Airlander Airship Leaves Hangar In Preparation For Flight
It's a gas
The Airlander is a ponderous, bulbous giant. Made by Hybrid Air Vehicles, the airship began life as a military project, a long-lasting spy plane hovering over battlefields for weeks. When it was canceled in 2013, the dreams of a modern zeppelin rival seemed to go with it. Improbably, a crowdfunding campaign brought it back to life, and now, after months of preparation, the Airlander is about to take to the sky again.
Well, after it takes its time leaving the hangar first.
At 302 feet in length, the Airlander is the world’s longest aircraft. Borrowing design features from both blimps and zeppelins, it isn’t quite either–hence the “hybrid” in its name. With more rigid structure than a soft blimp, but less rigidity than the cigar-shaped dirigibles of ages past, the hybrid airship is light and aerodynamic, using lift as well as buoyant gasses to stay afloat in the sky. It is designed to carry up to 10 tonnes of cargo, and can stay airborne for up to five days with a human crew on board.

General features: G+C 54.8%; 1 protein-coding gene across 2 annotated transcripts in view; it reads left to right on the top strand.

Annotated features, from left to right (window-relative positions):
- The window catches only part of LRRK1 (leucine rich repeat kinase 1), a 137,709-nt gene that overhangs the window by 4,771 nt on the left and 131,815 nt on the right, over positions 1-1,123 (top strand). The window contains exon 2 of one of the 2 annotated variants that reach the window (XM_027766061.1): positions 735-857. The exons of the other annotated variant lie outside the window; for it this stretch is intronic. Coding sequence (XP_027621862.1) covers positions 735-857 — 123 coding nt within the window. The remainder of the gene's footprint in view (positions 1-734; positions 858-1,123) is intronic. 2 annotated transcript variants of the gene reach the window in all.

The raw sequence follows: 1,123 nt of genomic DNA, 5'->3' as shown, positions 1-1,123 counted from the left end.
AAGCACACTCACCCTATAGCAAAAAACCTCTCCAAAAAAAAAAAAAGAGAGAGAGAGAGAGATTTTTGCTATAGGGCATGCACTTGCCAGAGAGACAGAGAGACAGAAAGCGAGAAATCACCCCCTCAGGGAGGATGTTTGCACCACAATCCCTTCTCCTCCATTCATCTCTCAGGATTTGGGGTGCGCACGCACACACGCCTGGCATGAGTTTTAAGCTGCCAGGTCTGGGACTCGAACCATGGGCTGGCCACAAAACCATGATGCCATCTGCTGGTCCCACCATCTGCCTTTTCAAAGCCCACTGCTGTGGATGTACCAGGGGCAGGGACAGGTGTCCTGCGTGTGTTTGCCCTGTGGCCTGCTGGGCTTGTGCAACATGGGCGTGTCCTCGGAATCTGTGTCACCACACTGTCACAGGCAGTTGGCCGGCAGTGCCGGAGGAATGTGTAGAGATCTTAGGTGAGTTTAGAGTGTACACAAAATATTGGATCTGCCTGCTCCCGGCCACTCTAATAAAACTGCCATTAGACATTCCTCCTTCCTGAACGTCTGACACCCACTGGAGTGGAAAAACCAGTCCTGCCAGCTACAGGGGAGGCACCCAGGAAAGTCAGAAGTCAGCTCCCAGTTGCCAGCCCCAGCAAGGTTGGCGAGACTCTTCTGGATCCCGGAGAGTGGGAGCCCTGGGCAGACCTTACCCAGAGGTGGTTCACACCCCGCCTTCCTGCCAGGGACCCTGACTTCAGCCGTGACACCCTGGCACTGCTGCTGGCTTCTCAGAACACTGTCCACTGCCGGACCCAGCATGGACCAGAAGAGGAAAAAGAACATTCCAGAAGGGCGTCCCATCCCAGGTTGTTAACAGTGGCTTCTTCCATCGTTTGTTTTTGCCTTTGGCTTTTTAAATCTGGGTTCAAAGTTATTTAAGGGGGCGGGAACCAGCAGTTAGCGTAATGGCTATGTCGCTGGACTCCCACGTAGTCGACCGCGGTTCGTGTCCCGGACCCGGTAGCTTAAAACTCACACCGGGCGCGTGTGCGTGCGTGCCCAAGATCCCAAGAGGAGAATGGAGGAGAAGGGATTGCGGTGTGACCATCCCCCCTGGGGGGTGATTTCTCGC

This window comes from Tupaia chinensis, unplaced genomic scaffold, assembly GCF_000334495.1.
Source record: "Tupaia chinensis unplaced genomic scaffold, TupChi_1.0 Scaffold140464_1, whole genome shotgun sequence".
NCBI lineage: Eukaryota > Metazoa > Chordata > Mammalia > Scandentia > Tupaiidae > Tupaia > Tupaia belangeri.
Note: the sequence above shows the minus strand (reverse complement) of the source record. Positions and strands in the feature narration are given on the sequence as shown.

While it’s not terribly fast compared to other cargo aircraft, its top speed of around 90 mph is much faster than cargo ships, and the ability to fly anywhere and carry loads of stuff with it could make it a good shipping solution to otherwise inaccessible parts of the world, like extremely rural Canada.
The Airlander’s first flight since it changed from a military to a civilian project is coming up soon. This past weekend, it was gently floated outside its hangar. After the airship undergoes a series of checks while tethered to a mast–which could take days or weeks–it will be set free into the sky.
Assuming the first flight goes well, this could be the dawn of a second age of airships.
Watch it below:
Video credit: Pictures ©2016 Dean Media Ltd
Update: this post originally misstated the amount of weight the airship can carry. It has since been corrected.